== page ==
The move is on to develop flexible, cheap, plastic electronics, but so far organic circuits have fallen far short of silicon chip performance.
Researchers from the Hahn-Meitner Institute in Germany have moved the field forward with a new way to make flexible transistors. The method causes forests of vertical semiconductor nanowires to grow inside a plastic film. The researchers' thin film contains as many as 100 million nanowires per square centimeter.
The researchers made the array of transistors by using an ion beam to etch pores as small as 50 nanometers into a sandwich of metal surrounded by polymer layers, then using electrical current to cause nanowire material dissolved in a solution to solidify into a nanowire at each hole. Fifty nanometers is the span of 500 hydrogen atoms.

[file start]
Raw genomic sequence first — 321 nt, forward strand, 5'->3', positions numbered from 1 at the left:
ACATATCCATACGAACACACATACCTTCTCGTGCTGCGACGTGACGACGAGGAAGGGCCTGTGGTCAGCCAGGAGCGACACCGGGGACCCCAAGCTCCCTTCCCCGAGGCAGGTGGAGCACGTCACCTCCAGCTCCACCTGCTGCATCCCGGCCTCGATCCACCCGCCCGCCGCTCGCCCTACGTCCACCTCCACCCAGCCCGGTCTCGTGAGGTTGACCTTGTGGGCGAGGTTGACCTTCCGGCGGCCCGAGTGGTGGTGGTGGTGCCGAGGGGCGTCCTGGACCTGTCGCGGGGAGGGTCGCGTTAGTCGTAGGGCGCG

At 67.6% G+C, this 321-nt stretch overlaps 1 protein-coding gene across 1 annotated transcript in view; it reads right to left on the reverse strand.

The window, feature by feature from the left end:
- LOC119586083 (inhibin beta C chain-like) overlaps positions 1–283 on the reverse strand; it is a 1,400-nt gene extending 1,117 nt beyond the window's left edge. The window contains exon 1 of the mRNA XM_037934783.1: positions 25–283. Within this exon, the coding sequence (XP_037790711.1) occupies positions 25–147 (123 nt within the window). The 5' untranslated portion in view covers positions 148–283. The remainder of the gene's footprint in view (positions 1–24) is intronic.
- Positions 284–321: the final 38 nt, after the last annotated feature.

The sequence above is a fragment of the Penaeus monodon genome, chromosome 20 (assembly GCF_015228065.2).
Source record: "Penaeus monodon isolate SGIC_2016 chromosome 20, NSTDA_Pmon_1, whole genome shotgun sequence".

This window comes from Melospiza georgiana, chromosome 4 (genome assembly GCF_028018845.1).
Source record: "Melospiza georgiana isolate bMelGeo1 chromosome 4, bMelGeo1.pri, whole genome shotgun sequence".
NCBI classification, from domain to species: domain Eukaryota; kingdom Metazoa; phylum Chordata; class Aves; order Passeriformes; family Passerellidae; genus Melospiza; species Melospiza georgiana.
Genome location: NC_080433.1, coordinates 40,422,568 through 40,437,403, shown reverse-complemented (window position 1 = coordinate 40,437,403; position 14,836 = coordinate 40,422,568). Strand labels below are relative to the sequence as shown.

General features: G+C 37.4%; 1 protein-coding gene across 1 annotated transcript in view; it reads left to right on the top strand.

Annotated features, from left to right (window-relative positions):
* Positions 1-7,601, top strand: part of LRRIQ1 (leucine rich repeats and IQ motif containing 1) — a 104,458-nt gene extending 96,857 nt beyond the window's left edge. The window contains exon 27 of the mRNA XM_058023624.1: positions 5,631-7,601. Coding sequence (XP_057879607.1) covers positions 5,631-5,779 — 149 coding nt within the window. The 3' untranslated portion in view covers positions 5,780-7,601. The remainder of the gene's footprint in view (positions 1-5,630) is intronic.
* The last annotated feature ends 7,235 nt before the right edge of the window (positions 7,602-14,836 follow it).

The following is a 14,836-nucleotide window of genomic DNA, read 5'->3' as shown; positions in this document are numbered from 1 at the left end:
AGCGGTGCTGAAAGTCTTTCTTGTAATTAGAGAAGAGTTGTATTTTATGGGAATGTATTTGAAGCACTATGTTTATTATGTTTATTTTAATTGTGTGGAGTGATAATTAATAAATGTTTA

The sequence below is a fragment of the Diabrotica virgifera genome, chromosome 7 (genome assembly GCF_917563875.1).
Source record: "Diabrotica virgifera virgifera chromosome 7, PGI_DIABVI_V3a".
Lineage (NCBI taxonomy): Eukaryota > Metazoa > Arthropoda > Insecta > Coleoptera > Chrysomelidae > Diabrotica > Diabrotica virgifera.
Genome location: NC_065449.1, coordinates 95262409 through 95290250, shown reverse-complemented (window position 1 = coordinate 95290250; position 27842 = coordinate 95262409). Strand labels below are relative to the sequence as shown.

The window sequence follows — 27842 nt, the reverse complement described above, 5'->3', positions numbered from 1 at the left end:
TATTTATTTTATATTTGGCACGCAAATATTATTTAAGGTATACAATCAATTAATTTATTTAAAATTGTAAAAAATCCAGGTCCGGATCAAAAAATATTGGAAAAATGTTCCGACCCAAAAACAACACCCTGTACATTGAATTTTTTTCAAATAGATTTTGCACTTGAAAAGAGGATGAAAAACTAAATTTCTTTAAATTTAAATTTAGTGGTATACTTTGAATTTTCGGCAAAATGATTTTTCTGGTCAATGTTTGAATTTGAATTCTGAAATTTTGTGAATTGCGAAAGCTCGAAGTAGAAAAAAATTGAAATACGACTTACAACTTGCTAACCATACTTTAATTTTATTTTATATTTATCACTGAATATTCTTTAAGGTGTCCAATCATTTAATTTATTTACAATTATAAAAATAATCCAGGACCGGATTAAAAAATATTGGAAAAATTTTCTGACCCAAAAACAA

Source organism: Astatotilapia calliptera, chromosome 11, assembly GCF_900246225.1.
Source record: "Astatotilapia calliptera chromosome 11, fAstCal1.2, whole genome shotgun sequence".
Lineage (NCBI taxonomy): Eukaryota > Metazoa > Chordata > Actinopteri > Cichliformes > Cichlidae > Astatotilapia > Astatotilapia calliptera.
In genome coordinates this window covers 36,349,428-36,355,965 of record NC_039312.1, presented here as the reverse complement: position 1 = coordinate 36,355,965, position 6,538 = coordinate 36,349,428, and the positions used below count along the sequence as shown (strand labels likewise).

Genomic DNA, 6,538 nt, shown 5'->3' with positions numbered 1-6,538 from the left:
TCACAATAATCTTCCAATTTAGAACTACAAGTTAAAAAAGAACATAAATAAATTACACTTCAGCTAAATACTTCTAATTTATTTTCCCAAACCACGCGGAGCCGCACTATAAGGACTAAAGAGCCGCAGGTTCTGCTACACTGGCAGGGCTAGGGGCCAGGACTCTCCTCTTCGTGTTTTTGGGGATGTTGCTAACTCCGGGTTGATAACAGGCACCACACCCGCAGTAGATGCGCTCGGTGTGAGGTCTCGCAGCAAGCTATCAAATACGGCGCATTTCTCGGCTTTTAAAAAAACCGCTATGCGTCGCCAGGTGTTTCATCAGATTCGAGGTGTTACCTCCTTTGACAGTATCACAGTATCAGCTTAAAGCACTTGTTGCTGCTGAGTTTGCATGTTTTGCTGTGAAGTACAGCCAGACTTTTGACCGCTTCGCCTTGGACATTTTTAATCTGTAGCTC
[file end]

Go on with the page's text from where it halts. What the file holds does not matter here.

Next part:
The semiconductor nanowires served as transistor channels, the
metal layer served as the gate electrode, and the researchers added source
and drain electrodes to the top and bottom of the stack to complete the
transistors. The gate electrode blocks or allows electricity to flow through
a transistor channel.
The researchers are now working with different semiconductor materials
to try to boost the nanowire transistor performance. The work appeared
in the June 30, 2003 issue of Applied Physics Letters.
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